Luke Cage History: From Hero for Hire to Hollywood
TV, Comic Books
Throwing our lot in with “graphic novels” as the focus of the store years ago as opposed to “pop culture,” “superheroes” and associated merchandise seems to have been a winning strategy for this past decade. I don’t know if it was motivated by market insight so much as the fact I am passionate about comics as a medium but have limited personal interest in contemporary pop culture or toys, etc. With an e-book future ahead, I’m not sure if this will continue to pay off.
—Peter Birkemoe, owner of Toronto’s much-beloved comics shop The Beguiling (which is also a thriving original art dealership and co-sponsor of the Toronto Comic Art Festival), on the pros and cons of his store’s approach to the comics medium. I like the way Birkemoe frames his store’s business model as a matter of personal preference rather than a declaration that it’s the One True Path; I like the concise way he describes it, because when the decision was made it wasn’t so much brilliantly simple as riskily simple; and I’m a bit dismayed by his concerns about the digital future, which I’d never really considered as an obstacle for excellent stores like The Beguiling in quite that way before.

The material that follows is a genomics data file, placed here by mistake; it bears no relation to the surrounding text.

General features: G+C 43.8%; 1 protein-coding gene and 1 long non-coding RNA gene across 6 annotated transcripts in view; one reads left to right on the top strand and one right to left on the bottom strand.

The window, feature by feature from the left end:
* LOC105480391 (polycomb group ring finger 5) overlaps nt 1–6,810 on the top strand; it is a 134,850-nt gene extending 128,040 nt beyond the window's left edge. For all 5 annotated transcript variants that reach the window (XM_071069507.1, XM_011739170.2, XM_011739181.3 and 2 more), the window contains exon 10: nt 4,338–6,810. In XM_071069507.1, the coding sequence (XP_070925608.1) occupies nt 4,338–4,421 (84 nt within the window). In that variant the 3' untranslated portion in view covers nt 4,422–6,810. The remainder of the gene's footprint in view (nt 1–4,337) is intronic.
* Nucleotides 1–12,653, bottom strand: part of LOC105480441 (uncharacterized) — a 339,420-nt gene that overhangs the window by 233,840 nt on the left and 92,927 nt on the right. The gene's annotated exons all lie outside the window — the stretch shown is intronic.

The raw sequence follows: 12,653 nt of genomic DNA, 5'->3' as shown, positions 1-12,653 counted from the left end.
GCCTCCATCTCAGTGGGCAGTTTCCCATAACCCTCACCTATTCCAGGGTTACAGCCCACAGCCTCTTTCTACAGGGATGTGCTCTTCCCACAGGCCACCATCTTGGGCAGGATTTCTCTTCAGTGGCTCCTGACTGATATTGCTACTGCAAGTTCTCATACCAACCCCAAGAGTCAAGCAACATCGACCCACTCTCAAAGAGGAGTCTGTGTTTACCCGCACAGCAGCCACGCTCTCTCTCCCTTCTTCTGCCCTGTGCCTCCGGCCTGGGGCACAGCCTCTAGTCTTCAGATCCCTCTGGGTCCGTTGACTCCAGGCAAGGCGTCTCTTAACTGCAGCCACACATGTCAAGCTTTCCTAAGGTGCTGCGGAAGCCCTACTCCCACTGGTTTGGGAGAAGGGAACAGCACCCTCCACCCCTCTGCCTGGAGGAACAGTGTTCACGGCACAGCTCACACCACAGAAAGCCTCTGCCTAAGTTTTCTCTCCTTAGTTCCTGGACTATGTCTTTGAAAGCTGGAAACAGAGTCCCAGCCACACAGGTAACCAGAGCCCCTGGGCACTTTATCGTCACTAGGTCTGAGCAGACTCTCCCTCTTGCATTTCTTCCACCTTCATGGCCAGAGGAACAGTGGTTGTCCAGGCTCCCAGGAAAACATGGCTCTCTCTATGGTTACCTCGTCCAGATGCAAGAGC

The quote comes from Tom Spurgeon’s holiday interview with Birkemoe, which is well worth your time in its entirety, even if only for the image of store manager and longtime blogosphere fixture Christopher Butcher being sent out into the world on various missions like the funnybook James Bond to Birkemoe’s M.